How a Palestinian Terrorist Group Uses “Civil-Society” Organizations to Raise, and to Launder, Money

On October 9, the Israeli government formally designated six Palestinian charities as terrorist groups due to their support for the Popular Front for the Liberation of Palestine (PFLP)—a move that met with predictable condemnations from the UN, the State Department, and self-styled human-rights groups. Since at least 2011, multiple PFLP operatives have been hired by the designated charities. Matthew Levitt assesses the evidence that these organizations act as fronts for the PFLP, which even the EU considers a terrorist group. Between 2011 and 2019, the PFLP murdered at least six people, in addition to countless foiled attacks:

Then, on August 23, 2019, PFLP operatives planned and detonated a bomb at a popular West Bank hiking spot, killing seventeen-year-old Rina Shnerb and wounding her father and brother. Two of the PFLP terrorists involved in this attack—one of them, Samer Arbid, charged with recruiting cell members and personally detonating the explosive—were employed by the Union of Agricultural Work Committees, one of the recently designated NGOs.

Among the arrested PFLP operatives [after the attack] was Walid Muhammad Hanatsheh, a finance and administration manager for the Union of Health Work Committees (UHWC), another PFLP-affiliated NGO. . . . Pulling at the threads of the two NGOs directly tied to PFLP operatives involved in Shnerb’s murder, . . . Israeli authorities began mapping out what they ultimately determined was a network of front organizations providing funds for the PFLP, day jobs and legitimacy for its operatives, and space for secure meetings.

Then, in March 2021, Israeli authorities raided the UHWC headquarters in al-Bireh, searched the premises, and seized files and computers, while also detaining three office employees. In early May 2021, Israel arrested four people affiliated with the UHWC. . . . The defendants were charged with activity in a proscribed organization, conducting illicit money transfers, and fraud, and accused of defrauding European donors by manipulating records to cover funds “in the eight figures” diverted from the NGO to the PFLP. Together, investigators said, the four “duped European donors using financial records doctored to hide cash diversions” to the PFLP.

[I]n a statement to Israeli police, one of the arrested UHWC employees explained that “the PFLP-affiliated institutions are interconnected and serve as the organization’s lifeline financially and organizationally, i.e., money laundering and financing PFLP activity.”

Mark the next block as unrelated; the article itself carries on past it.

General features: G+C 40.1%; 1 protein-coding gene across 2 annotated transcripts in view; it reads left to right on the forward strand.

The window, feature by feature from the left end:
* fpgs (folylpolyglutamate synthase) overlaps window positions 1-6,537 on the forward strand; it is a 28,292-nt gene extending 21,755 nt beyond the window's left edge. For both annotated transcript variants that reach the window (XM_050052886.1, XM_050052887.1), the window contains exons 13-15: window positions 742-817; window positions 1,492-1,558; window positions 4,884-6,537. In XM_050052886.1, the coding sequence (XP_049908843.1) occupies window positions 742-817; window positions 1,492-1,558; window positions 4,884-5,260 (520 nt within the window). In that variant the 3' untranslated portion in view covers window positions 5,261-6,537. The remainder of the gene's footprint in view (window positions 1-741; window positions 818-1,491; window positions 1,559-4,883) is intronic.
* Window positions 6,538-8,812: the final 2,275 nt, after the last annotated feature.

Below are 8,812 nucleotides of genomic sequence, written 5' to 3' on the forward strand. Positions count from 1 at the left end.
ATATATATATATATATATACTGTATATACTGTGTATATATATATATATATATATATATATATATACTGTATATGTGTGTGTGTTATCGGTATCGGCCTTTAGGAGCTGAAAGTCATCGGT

Read more at Washington Institute for Near East Policy

More about: NGO, Palestinian terror, PFLP


Hizballah Is Learning Israel’s Weak Spots

On Tuesday, a Hizballah drone attack injured three people in northern Israel. The next day, another attack, targeting an IDF base, injured eighteen people, six of them seriously, in Arab al-Amshe, also in the north. This second attack involved the simultaneous use of drones carrying explosives and guided antitank missiles. In both cases, the defensive systems that performed so successfully last weekend failed to stop the drones and missiles. Ron Ben-Yishai has a straightforward explanation as to why: the Lebanon-backed terrorist group is getting better at evading Israel defenses. He explains the three basis systems used to pilot these unmanned aircraft, and their practical effects:

These systems allow drones to act similarly to fighter jets, using “dead zones”—areas not visible to radar or other optical detection—to approach targets. They fly low initially, then ascend just before crashing and detonating on the target. The terrain of southern Lebanon is particularly conducive to such attacks.

But this requires skills that the terror group has honed over months of fighting against Israel. The latest attacks involved a large drone capable of carrying over 50 kg (110 lbs.) of explosives. The terrorists have likely analyzed Israel’s alert and interception systems, recognizing that shooting down their drones requires early detection to allow sufficient time for launching interceptors.

The IDF tries to detect any incoming drones on its radar, as it had done prior to the war. Despite Hizballah’s learning curve, the IDF’s technological edge offers an advantage. However, the military must recognize that any measure it takes is quickly observed and analyzed, and even the most effective defenses can be incomplete. The terrain near the Lebanon-Israel border continues to pose a challenge, necessitating technological solutions and significant financial investment.

Read more at Ynet

More about: Hizballah, Iron Dome, Israeli Security